Design Method

Fig. 4 and 6 present effectiveness curves in which the capacity of the TSU is constant. These figures can be readily used as design curves which characterise the performance of the TSU subject to a single parameter, phase change fraction. In any design, using Eqn. (2), the minimum effectiveness can be determined which will define the outlet temperature from the TSU which will remain within specifications. For a given set of parameters this effectiveness is now directly related to the capacity of the TSU.

Consequently the proportion of phase change can be found which will ensure that the outlet temperature during the charging/discharging process will meet design requirements. This proportion defines the redundant PCM which occurs due to the 2nd law losses described in [3]. Consequently, the size of the TSU can be determined for a given set of parameters which will reliably meet thermal performance criteria. For example, in the solar heating application the minimum outlet temperature during the freezing process is 30 oC. This equates to a minimum effectiveness of 0.43. If the TSU is defined by H=50 mm and a flow rate of 0.35 kg/s, then, referring to Fig. 6, the useful proportion of the TSU is 67%. Therefore, to achieve the required, capacity the TSU should have 50% more PCM.

3. Conclusions

Using the knowledge of the solid/liquid phase change profile, it is possible to develop a one dimensional equation of the effectiveness of a TSU for design purposes, applying the s-NTU approach. The effectiveness was defined in terms of the phase change fraction and is able to reflect two dimensional and one dimensional phase change within a PCM slab. The use of the phase change fraction enables the characterisation of the TSU into a single effectiveness chart. From a design perspective this presents a useful method for determining the size of the TSU, which is the principle unknown variable in the design of the thermal storage unit. This analysis process also provides a method for optimisation of a design by enabling direct comparison of the impact of different parameters.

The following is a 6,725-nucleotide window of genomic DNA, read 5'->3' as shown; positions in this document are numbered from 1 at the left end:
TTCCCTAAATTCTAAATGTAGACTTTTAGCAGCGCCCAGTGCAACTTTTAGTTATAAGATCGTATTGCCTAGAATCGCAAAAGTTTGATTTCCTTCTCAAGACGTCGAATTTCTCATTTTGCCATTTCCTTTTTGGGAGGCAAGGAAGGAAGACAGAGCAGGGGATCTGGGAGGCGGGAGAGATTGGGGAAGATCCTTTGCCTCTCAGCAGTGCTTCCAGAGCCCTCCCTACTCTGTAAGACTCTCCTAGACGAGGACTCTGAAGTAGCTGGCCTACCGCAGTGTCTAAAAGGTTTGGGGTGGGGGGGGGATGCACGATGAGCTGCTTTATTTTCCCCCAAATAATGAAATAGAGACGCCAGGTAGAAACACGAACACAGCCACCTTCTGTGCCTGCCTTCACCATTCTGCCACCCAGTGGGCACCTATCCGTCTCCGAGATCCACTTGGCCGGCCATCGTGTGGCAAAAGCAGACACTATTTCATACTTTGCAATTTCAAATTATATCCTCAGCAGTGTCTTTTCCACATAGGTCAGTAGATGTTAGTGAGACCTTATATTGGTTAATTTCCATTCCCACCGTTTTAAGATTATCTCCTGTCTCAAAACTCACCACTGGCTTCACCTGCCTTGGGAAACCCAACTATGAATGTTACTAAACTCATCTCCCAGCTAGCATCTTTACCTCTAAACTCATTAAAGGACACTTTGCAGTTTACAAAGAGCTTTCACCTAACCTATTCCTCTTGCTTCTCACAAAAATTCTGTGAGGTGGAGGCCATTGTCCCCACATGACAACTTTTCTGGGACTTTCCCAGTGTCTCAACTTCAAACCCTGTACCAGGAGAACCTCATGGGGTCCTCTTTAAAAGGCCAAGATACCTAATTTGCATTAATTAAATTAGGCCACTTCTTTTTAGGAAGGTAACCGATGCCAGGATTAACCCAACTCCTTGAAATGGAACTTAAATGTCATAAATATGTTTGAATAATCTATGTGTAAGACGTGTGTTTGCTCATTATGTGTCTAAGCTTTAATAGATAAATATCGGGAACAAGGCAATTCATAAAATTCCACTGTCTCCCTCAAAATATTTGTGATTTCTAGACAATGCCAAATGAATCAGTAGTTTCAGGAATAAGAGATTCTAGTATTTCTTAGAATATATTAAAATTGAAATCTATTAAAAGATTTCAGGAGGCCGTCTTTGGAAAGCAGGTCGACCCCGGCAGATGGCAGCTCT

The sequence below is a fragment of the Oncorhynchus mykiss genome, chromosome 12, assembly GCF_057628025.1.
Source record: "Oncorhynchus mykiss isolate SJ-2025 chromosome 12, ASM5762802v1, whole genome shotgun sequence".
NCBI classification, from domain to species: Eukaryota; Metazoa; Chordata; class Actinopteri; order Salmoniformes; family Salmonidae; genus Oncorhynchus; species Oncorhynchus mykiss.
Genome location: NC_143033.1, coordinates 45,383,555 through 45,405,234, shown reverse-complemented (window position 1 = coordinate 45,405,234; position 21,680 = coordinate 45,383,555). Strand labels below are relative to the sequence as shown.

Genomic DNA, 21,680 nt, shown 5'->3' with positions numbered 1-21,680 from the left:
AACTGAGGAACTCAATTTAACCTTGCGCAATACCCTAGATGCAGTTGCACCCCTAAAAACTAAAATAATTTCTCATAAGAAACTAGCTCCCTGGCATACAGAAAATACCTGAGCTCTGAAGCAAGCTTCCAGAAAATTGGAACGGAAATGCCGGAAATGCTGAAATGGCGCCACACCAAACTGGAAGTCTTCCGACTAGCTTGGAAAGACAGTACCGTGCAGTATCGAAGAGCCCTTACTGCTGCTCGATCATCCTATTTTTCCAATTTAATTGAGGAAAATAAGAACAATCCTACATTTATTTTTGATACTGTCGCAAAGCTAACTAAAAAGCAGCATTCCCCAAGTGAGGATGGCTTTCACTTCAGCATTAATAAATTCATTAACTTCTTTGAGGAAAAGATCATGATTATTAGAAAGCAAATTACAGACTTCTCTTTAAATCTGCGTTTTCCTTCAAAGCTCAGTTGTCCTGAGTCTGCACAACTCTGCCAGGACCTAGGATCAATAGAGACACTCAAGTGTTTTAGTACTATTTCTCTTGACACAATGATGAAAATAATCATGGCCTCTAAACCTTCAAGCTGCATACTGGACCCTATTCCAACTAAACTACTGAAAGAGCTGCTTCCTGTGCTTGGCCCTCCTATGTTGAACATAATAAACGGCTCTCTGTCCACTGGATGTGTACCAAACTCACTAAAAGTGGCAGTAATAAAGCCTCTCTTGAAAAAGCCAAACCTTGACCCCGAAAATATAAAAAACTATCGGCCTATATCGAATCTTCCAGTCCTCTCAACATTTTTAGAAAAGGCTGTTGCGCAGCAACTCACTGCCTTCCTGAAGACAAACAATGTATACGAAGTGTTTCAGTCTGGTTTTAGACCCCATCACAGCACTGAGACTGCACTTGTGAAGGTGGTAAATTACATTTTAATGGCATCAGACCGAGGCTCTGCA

[1] E. Halawa, F. Bruno and W. Saman, Energy Conversion and Management, 46 (2005) 2592-2604.

[2] D. Morrison and S. Abdel — Khalik, Solar Energy, 20 (1978) 57-67.

[3] H. El-Dessouky and F. Al-Juwayhel, Energy Conversion and Management, 38 (1997) 601-617.

[4] K. Ismail and M. Goncalves, Energy Conversion and Management, 40 (1999) 115-138.

[5] E. Halawa (2006) Thermal Performance Analysis of a Roof Integrated Solar Heating System Incorporating Phase Change Thermal Storage, PhD Thesis, University of South Australia.

[6] A. Sari and K. Kaygusuz, Energy Conversion and Management, 43 (2002) 863-876.

[7] J. P. Holman (1992) Heat Transfer, 7th edn, Mc Graw Hill, London.


A, m2

Heat transfer area


Reynolds Number

Cp, kJ/kgK

Specific heat of fluid


Total thermal resistance

h, W/m2K

Convection heat transfer coefficient T1, oC

Inlet fluid temperature

H, m

Half slab thickness




Outlet fluid temperature

k, W/mK

Thermal conductivity

T, oC

PCM melting point

L, m

Length of slab

U, W/m2K

Overall heat transfer coefficient

m, kg/s

Fluid mass flow rate

W, m

PCM slab width


Number of transfer units

x, m

Direction in flow path


Nusselt Number

y, m

Direction perpendicular to flow path


Prandtl Number


Heat exchange effectiveness


Phase change fraction

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